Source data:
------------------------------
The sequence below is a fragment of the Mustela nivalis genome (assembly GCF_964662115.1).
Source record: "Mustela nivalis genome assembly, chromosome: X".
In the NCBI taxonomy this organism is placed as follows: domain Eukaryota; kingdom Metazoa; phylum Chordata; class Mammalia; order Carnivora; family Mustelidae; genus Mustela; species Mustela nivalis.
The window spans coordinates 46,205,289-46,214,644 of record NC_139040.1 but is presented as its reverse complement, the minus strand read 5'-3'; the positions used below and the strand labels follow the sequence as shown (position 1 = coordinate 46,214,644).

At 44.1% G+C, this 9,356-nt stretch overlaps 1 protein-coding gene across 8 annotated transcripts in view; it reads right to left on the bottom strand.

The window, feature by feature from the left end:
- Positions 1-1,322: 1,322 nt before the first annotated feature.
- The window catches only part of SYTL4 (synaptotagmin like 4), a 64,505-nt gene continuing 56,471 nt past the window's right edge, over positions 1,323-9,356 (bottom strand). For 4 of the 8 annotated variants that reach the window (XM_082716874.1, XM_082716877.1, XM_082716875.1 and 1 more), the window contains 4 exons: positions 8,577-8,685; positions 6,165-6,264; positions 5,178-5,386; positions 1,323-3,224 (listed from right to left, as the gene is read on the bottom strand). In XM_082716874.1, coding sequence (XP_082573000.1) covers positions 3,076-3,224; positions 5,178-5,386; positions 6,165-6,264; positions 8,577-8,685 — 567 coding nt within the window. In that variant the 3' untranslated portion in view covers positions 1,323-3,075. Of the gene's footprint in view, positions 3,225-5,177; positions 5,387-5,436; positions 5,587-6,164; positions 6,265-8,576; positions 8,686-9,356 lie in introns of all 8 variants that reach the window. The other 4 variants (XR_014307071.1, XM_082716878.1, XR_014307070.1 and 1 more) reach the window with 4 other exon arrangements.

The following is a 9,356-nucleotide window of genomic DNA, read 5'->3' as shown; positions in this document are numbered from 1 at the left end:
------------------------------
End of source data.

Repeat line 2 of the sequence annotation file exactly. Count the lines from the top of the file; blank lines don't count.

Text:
Source record: "Mustela nivalis genome assembly, chromosome: X".